I know that the Government understand this, as the problem has been raised with them many times. I should be delighted if I were the first person to bring this matter to the Government's attention, but I am not. The Government have been lobbied on this matter by many people, including the Low Incomes Tax Reform Group, for many years. The Paymaster General is not in her place just now, but she told the House four years ago that the Government were investigating ways of making progress on the matter. She said that they were in discussions with the industry about simplifying the system to make it much more responsive to pensioners.

I asked a parliamentary question on this matter recently in an attempt to keep up the pressure, and I got an answer on 1 July. It was signed by the Paymaster General, and I am sure that the Financial Secretary is aware of what it contained.

The Financial Secretary to the Treasury (Ruth Kelly) indicated assent.

Mr. Davies

The answer stated: The Inland Revenue are setting up a joint working group, including representatives from both RAC"— that is, retirement annuity contract—

providers and those who represent the pensioners interests such as the Low Incomes Tax Reform Group, to carry out an assessment of the scale of the problem and to explore options for resolving this issue by April 2007. The group will also look at practical solutions in the short term to help those pensioners who may be suffering a cash flow disadvantage under the current system."—[Official Report, 1 July 2004; Vol. 423, c. 381W.] By their own admission, the Government have known about this problem for three or four years. The answer states that the Inland Revenue "are setting up" a working group. The continuous present tense is sometimes used to indicate the immediate future, so that may mean that the working group will be established in August, September or October, with a view to doing something about the problem by April 2007.

The examples that I gave are genuine enough. One may be a typified example, but they offer authentic instances of the impact of the present regime. They show that people in their late 70s—and there will be some in their 80s and 90s—are having hundreds of pounds abstracted from their very low incomes in a way that is very unjust and unfair. I do not believe that the Government can make a case for the present system on the grounds of morality or of economic rationality, or in any other reasonable way.

Many of the people who are suffering from this problem are elderly, and some may be dead by the time the Government resolve the matter in 2007. In bringing forward this matter again, I do not claim credit or originality: it is not as though no one had identified the problem before. I simply beg the Government to show the requisite urgency in dealing with the injustice that I have described.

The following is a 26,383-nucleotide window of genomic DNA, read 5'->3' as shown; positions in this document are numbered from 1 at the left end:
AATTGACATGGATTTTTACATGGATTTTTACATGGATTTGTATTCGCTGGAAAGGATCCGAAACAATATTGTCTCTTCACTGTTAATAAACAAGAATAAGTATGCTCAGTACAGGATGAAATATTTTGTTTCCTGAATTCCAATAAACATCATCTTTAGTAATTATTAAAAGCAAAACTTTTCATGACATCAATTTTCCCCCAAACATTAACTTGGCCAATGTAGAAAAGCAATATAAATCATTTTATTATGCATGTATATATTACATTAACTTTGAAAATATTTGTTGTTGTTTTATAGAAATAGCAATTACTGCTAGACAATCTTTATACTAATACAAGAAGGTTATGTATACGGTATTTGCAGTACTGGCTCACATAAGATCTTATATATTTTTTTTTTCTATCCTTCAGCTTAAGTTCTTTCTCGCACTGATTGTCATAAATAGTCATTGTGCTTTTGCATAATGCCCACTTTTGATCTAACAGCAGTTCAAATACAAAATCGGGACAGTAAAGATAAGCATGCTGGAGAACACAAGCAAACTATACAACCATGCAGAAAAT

The people who are suffering from the problem are very vulnerable. This afternoon, the House has spent a lot of time talking about people with millions of pounds who are able to perform complicated tax planning about their estates. That is fine, and it is right to pay attention to such things. We need to look at the matter objectively, and ensure that the principles of justice, clarity and transparency in our tax system are applied; but how much greater is our obligation to do that for poor retired people who receive only £5,000, £6,000 or £7,000 a year? They cannot afford professional advice, or paid advocacy.

I find it hard to believe that the Financial Secretary can refute either the substantive or the normative points that I have made. I hope that she will say that the Government will adopt some urgency in the matter, and all she has to do is give the requisite instructions to her officials. However, we need to get this sorted out a lot quicker than the Government appeared to envisage in their reply to me of 1 July.

Ruth Kelly

We have had a good debate so far on this important subject. The debate has touched on pension scheme benefits and contribution rules. In the interests of being precise and concise, I shall deal with the points that have been raised. rather than elaborate on some of the grander themes.

The hon. Member for Tatton (Mr. Osborne) mentioned amendment No. 34. As he well knows, we have introduced a simplified system with generous limits, in which contributions can be made to a pension fund of up to 100 per cent. of an individual's earnings in any given year. He asked especially about the self-employed and how the limits would affect a self-employed person whose earnings are not known until the end of the financial year. He asks how such a person would know what represented 100 per cent. of their earnings, and he has tabled an amendment to try to address the problem. I agree that some self-employed people will not know their final earnings until after year-end, but as the hon. Gentleman acknowledged, the new limits of 100 per cent. of relevant earnings chargeable to tax in the UK are extremely generous compared with existing levels of relief. The self-employed will, over a period, be able to plan pension contributions on a relatively safe basis, by basing contributions on known levels of earnings.